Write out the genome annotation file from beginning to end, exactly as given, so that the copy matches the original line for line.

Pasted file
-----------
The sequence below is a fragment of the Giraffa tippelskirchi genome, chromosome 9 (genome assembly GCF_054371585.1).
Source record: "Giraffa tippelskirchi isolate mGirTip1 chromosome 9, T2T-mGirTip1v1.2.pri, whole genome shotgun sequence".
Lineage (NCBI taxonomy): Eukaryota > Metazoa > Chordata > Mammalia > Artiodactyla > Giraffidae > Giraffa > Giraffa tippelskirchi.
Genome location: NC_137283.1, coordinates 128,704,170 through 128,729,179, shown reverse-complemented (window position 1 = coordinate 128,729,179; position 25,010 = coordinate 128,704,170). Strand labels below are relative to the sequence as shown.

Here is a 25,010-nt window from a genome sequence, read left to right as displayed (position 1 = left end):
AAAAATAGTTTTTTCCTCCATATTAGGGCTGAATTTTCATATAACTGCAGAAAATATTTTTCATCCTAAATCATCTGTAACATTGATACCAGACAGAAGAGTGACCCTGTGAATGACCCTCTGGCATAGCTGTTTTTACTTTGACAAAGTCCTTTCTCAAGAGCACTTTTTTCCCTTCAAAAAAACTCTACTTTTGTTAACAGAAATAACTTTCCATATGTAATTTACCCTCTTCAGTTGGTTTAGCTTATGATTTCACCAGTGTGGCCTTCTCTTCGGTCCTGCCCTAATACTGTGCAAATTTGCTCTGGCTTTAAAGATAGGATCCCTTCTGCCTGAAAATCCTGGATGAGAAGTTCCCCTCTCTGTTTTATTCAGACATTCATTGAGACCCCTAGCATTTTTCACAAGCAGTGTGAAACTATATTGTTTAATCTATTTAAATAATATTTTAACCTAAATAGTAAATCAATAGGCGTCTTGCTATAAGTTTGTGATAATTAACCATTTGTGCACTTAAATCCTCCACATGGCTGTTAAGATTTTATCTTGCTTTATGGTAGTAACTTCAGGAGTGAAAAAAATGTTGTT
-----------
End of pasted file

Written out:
The sequence below is a fragment of the Giraffa tippelskirchi genome, chromosome 9 (genome assembly GCF_054371585.1).
Source record: "Giraffa tippelskirchi isolate mGirTip1 chromosome 9, T2T-mGirTip1v1.2.pri, whole genome shotgun sequence".
Lineage (NCBI taxonomy): Eukaryota > Metazoa > Chordata > Mammalia > Artiodactyla > Giraffidae > Giraffa > Giraffa tippelskirchi.
Genome location: NC_137283.1, coordinates 128,704,170 through 128,729,179, shown reverse-complemented (window position 1 = coordinate 128,729,179; position 25,010 = coordinate 128,704,170). Strand labels below are relative to the sequence as shown.

Here is a 25,010-nt window from a genome sequence, read left to right as displayed (position 1 = left end):
AAAAATAGTTTTTTCCTCCATATTAGGGCTGAATTTTCATATAACTGCAGAAAATATTTTTCATCCTAAATCATCTGTAACATTGATACCAGACAGAAGAGTGACCCTGTGAATGACCCTCTGGCATAGCTGTTTTTACTTTGACAAAGTCCTTTCTCAAGAGCACTTTTTTCCCTTCAAAAAAACTCTACTTTTGTTAACAGAAATAACTTTCCATATGTAATTTACCCTCTTCAGTTGGTTTAGCTTATGATTTCACCAGTGTGGCCTTCTCTTCGGTCCTGCCCTAATACTGTGCAAATTTGCTCTGGCTTTAAAGATAGGATCCCTTCTGCCTGAAAATCCTGGATGAGAAGTTCCCCTCTCTGTTTTATTCAGACATTCATTGAGACCCCTAGCATTTTTCACAAGCAGTGTGAAACTATATTGTTTAATCTATTTAAATAATATTTTAACCTAAATAGTAAATCAATAGGCGTCTTGCTATAAGTTTGTGATAATTAACCATTTGTGCACTTAAATCCTCCACATGGCTGTTAAGATTTTATCTTGCTTTATGGTAGTAACTTCAGGAGTGAAAAAAATGTTGTT